But, see, he speaks boldly, and they say nothing to him. Do the rulers know indeed that this is the very Christ?
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EXPOSITORY (ENGLISH BIBLE)
Do the rulers know indeed . . .?—Read, Have the rulers come to know indeed that this Man is the Christ? The word “very” is omitted by the best MSS. The word “indeed” shows that the questioners think it impossible that the rulers can have recognised Him.
1. They knew that they had attempted to kill him.
2. They now saw him speaking boldly to the people without interruption from the rulers.
They concluded, therefore, that some change had taken place in the sentiments of the rulers in regard to him, though they had not yet made it public.
The rulers - The members of the Sanhedrin, or great council of the nation, who had charge of religious affairs.
Indeed - Truly; certainly. Have they certain evidence, as would appear from their suffering him to speak without interruption?
and they say nothing to him; do not contradict him, or forbid him speaking; he goes on without control; though he takes great liberty in charging the Jews with an intention to kill him, in arguing from their practices in vindication of himself, and in suggesting that they judged in favour of men, and not according to the truth of things.
Do the rulers know indeed that this is the very Christ? have they changed their minds concerning him, and so their conduct towards him? are they convinced, and do they know by plain demonstrations, and full proof, that he is really the Messiah that has been promised of old, and long expected?But, lo, he speaketh boldly, and they say nothing unto him. Do the rulers know indeed that this is the very Christ?
EXEGETICAL (ORIGINAL LANGUAGES)26. boldly] Or, with frankness, or openness; the same word as in John 7:4, where (as in John 16:29) it has a preposition; here and John 7:13 it is the simple dative.
Do the rulers know] The word here translated ‘know’ is not the one translated ‘know’ in John 7:28-29. The latter is the most general word for ‘know:’ this means rather to ‘acquire knowledge.’ Have the rulers come to know (or recognised)? See on John 1:10. In the next verse we have both words. Comp. John 8:55.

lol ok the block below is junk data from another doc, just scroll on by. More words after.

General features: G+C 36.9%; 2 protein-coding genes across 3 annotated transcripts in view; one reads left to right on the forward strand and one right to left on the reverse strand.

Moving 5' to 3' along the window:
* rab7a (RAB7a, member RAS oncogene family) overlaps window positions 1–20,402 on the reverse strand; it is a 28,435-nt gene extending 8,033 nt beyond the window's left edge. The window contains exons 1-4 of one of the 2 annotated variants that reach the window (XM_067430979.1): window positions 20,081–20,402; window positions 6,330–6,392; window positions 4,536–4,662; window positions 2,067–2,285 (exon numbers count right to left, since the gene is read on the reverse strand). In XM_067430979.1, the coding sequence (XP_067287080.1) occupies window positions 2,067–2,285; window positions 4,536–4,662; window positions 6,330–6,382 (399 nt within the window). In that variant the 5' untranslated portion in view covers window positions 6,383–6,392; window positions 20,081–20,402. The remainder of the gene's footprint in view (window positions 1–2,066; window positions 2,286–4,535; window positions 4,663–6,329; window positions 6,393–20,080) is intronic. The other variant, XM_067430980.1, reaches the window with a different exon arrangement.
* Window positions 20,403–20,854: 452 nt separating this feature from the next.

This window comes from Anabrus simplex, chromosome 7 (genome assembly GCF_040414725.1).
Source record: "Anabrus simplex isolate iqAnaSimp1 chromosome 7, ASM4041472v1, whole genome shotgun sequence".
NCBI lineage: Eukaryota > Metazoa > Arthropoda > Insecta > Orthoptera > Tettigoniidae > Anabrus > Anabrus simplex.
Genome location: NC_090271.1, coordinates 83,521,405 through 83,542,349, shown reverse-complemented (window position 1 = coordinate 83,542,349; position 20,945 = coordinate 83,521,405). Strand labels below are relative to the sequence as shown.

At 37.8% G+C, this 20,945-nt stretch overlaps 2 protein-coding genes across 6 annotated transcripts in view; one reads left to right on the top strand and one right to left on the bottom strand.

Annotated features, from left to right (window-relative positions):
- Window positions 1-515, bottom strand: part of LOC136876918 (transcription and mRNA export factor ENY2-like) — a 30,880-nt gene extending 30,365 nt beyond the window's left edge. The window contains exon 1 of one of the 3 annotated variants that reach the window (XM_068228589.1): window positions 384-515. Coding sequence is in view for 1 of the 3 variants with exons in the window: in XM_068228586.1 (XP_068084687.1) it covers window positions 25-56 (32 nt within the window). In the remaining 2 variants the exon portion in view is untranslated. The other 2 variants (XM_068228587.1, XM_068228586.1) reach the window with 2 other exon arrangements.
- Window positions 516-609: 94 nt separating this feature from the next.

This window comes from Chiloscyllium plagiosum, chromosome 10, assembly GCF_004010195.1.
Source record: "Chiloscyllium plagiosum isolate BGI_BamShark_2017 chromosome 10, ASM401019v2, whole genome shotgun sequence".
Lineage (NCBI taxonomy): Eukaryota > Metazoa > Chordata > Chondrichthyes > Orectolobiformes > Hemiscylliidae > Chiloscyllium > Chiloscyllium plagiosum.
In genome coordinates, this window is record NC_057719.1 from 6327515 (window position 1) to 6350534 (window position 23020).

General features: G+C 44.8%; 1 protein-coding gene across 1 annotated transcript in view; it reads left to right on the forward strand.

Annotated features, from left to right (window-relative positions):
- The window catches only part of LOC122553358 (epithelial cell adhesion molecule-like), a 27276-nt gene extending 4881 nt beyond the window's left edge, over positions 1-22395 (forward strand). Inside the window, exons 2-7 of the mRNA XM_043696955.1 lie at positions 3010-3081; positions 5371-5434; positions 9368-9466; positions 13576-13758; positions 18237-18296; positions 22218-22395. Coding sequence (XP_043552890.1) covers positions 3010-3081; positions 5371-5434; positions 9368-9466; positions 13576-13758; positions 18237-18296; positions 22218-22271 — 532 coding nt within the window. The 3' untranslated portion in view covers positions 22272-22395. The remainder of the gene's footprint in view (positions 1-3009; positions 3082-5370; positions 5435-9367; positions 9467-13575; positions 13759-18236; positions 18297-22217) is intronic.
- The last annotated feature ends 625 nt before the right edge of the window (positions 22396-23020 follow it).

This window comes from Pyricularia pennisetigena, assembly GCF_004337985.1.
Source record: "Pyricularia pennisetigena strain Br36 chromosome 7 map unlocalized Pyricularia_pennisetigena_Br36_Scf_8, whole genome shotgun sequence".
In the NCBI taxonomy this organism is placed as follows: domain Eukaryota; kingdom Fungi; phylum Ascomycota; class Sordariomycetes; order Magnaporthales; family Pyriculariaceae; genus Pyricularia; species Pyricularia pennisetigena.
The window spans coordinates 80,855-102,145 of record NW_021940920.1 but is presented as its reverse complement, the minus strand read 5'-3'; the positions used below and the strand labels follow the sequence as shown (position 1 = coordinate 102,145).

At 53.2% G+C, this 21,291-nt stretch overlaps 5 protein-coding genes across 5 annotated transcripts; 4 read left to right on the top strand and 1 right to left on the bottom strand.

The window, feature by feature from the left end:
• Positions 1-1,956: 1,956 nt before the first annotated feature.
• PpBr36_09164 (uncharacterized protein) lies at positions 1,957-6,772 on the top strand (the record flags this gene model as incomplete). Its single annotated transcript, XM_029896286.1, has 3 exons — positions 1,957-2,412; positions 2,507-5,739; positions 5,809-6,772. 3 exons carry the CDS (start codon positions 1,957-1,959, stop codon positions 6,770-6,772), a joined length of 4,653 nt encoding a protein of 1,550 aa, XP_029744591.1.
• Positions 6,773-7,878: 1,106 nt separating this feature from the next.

that this is the very Christ] ‘Very’ is wanting in authority: that this man is the Christ is the right reading. This suggestion, however, is only a momentary thought. They at once raise a difficulty which for them demolishes the suggestion.John 7:26. Παῤῥησίᾳ, freely) Psalm 40:10, “I have not hid Thy righteousness within my heart; I have declared Thy faithfulness and Thy salvation; I have not concealed Thy loving-kindness and Thy truth from the great congregation.”—ἀληθῶς, truly) The people might have doubted, whether the rulers would affirm, that Jesus is the Christ; but withdrawing themselves from this doubt, the people begin to affirm concerning that [supposed] affirmation.—ἔγνωσαν, have they known) in mind, and by word of mouth. [The ἀληθῶς before ὁ Χριστός in the Rec. Text is omitted in  Vulg.]
 the Vatican MS., 1209: in Vat. Iibr., Rome: fourth cent.: O. and N. Test. def.
 Bezæ, or Cantabrig.: Univ. libr., Cambridge: fifth cent.: publ. by Kipling, 1793: Gospels, Acts, and some Epp. def.
 Cod. Reg., Paris, of the Gospels: the text akin to that of B: edited by Tisch.
 Borgiana: Veletri: part of John: fourth or fifth cent.: publ. by Georgi, 1789.
 Vercellensis of the old ‘Itala,’ or Latin Version before Jerome’s, probably made in Africa, in the second century: the Gospels.
 Veronensis, do.
 Colbertinus, do.Verse 26. - And behold he speaketh openly (see vers. 4 and 13), and they say nothing to him. They neither tackle him in argument nor refute his self-vindication, neither do they arrest him or carry out their known project. Have they altered their minds? Are they convinced of his claims? Has he successfully rebutted the charge of sabbath breaking? Does it all vanish on close approach? Then they go a step further, which, if it were the true explanation, would entirely account for their obvious indecision. They even say to one another, with sufficient frequency for the reporter to have heard it, Can it be that the rulers indeed know (μήποτε ἔγνωσαν, did they at any time come to perceive? The particle expects a dubious though negative response, "we don't think so; but is it probable? surely not!") that this (person) is the Christ? The rulers must decide this weighty matter, for us at least who dwell in Jerusalem. The question shows how widespread, how detailed, was the idea of the coming Christ. This supposition with reference to their rulers was momentary, and conflicted with another standing objection to the claims of Jesus.
The interrogative particle μήποτε may be rendered by the familiar expression they do not, do they? Rev., can it be that the rulers, etc. Indeed (ἀληθῶς); literally, truly.
The very (ἀληθῶς)
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